Our Fellows, whether they are professionals in the field or not, value the benefits of the Society.
Fellow Dr Natasha Ferguson shares her thoughts on Fellowship and the Society.
“I was aware of the Society as an undergraduate. For me it has always been a constant focal point. In part that’s because of its longevity and the unbroken chain of archaeological thought since archaeology as a discipline started. The Society embodies archaeology in Scotland and now I’m a Fellow I feel more attached to a community of archaeologists, part of an intellectual community.
The Society brings together like-minded people; it facilitates people talking to each other. It provides a common ground – a place where an environmental archaeologist and someone, like me, who looks at artefacts, can and do come together to discuss ideas.
It facilitates collaboration – gets people out of their silos. It’s good at keeping ideas flowing. It’s dynamic. And I think this is why there is a growing body of young professionals within the Society. Projects like SCARF and DIGIT! 2015, which make history and archaeology relevant to today also show the Society’s dynamism. Overall, I feel part of something bigger. I go to lectures and conferences. They are good networking opportunities. Being a Fellow gives me the confidence to go and speak to another, more senior Fellow. In fact age and reputation become altogether less of a barrier. And yes, there’s a certain kudos in having the letters FSA Scot after your name.”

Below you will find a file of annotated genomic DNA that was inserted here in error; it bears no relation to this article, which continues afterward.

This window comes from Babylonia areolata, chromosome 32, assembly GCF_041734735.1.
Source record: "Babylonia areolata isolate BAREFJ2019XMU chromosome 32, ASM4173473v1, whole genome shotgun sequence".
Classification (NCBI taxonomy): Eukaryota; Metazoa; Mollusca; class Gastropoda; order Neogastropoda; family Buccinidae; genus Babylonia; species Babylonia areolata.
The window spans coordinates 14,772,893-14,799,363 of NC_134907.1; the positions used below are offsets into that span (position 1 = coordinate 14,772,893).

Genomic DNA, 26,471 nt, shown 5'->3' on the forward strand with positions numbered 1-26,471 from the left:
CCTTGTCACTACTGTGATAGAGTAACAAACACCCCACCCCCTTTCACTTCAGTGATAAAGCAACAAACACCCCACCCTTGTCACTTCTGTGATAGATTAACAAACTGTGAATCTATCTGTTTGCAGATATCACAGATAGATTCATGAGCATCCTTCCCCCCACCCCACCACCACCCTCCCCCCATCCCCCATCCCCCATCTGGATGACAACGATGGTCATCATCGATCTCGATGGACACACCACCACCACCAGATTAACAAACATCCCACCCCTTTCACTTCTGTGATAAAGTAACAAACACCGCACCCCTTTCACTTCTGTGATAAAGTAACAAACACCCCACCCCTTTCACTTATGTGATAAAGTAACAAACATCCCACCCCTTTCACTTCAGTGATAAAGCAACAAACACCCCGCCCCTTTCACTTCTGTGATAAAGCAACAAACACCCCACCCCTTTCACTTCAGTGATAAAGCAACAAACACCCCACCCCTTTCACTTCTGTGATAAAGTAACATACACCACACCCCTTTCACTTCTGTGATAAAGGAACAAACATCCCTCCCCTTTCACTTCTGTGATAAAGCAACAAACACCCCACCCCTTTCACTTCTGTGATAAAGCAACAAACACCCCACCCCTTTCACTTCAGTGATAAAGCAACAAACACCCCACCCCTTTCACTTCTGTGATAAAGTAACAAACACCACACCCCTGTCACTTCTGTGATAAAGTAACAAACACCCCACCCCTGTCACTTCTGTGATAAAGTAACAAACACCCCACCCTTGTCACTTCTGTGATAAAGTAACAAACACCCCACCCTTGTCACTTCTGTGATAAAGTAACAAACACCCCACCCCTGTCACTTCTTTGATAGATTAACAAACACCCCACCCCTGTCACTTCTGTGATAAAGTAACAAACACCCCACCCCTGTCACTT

James Mearns is a long standing Fellow. Here he explains why the Society matters to him.
“I joined the Society in 1979 when I was a student at Glasgow University studying archaeology. My lecturers had encouraged all the students in my class to sign up and most did. The opportunity to get the Proceedings, the newsletter and to attend lectures and conferences was too good to miss! The various productions were certainly useful in my final year studying for an Honours degree in archaeology.
As it happens I didn’t continue into a career in archaeology but it never occurred to me to end my membership. When I moved to work in Edinburgh I was able to attend lectures which was always enjoyable. Even moving to London didn’t affect my membership as it was always interesting to get the newsletter and proceedings which kept me in touch with what was happening in archaeology in Scotland.
Being able to keep up my interest in archaeology is important, especially as I know from friends in the profession how difficult it is to get and keep a job in the sector. Having a national organisation advocating for archaeology is vital and supporting archaeology by being a Fellow is an important part of why I continue to pay my subscription.”
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